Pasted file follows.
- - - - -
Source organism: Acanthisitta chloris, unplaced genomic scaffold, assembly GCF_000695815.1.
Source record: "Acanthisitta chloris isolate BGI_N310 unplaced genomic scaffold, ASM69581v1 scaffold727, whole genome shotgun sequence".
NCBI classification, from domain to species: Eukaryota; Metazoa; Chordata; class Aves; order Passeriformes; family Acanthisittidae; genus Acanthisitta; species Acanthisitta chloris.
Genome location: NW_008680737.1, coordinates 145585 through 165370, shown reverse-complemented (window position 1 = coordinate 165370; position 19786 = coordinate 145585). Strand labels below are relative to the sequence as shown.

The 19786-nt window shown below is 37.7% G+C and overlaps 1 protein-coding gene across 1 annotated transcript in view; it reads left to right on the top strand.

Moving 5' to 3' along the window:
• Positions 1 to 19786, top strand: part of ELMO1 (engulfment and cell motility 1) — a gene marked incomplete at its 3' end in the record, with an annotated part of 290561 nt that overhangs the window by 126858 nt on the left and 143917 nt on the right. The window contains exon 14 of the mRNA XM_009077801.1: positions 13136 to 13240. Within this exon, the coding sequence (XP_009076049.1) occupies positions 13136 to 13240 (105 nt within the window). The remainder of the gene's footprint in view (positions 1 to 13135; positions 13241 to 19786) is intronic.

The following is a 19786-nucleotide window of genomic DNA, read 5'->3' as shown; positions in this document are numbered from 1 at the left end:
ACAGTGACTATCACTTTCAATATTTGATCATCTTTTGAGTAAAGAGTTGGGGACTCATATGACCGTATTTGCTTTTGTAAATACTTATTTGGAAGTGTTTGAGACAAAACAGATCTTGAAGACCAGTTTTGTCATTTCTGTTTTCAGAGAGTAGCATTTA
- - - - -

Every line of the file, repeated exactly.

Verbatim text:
Source organism: Acanthisitta chloris, unplaced genomic scaffold, assembly GCF_000695815.1.
Source record: "Acanthisitta chloris isolate BGI_N310 unplaced genomic scaffold, ASM69581v1 scaffold727, whole genome shotgun sequence".
NCBI classification, from domain to species: Eukaryota; Metazoa; Chordata; class Aves; order Passeriformes; family Acanthisittidae; genus Acanthisitta; species Acanthisitta chloris.
Genome location: NW_008680737.1, coordinates 145585 through 165370, shown reverse-complemented (window position 1 = coordinate 165370; position 19786 = coordinate 145585). Strand labels below are relative to the sequence as shown.

The 19786-nt window shown below is 37.7% G+C and overlaps 1 protein-coding gene across 1 annotated transcript in view; it reads left to right on the top strand.

Moving 5' to 3' along the window:
• Positions 1 to 19786, top strand: part of ELMO1 (engulfment and cell motility 1) — a gene marked incomplete at its 3' end in the record, with an annotated part of 290561 nt that overhangs the window by 126858 nt on the left and 143917 nt on the right. The window contains exon 14 of the mRNA XM_009077801.1: positions 13136 to 13240. Within this exon, the coding sequence (XP_009076049.1) occupies positions 13136 to 13240 (105 nt within the window). The remainder of the gene's footprint in view (positions 1 to 13135; positions 13241 to 19786) is intronic.

The following is a 19786-nucleotide window of genomic DNA, read 5'->3' as shown; positions in this document are numbered from 1 at the left end:
ACAGTGACTATCACTTTCAATATTTGATCATCTTTTGAGTAAAGAGTTGGGGACTCATATGACCGTATTTGCTTTTGTAAATACTTATTTGGAAGTGTTTGAGACAAAACAGATCTTGAAGACCAGTTTTGTCATTTCTGTTTTCAGAGAGTAGCATTTA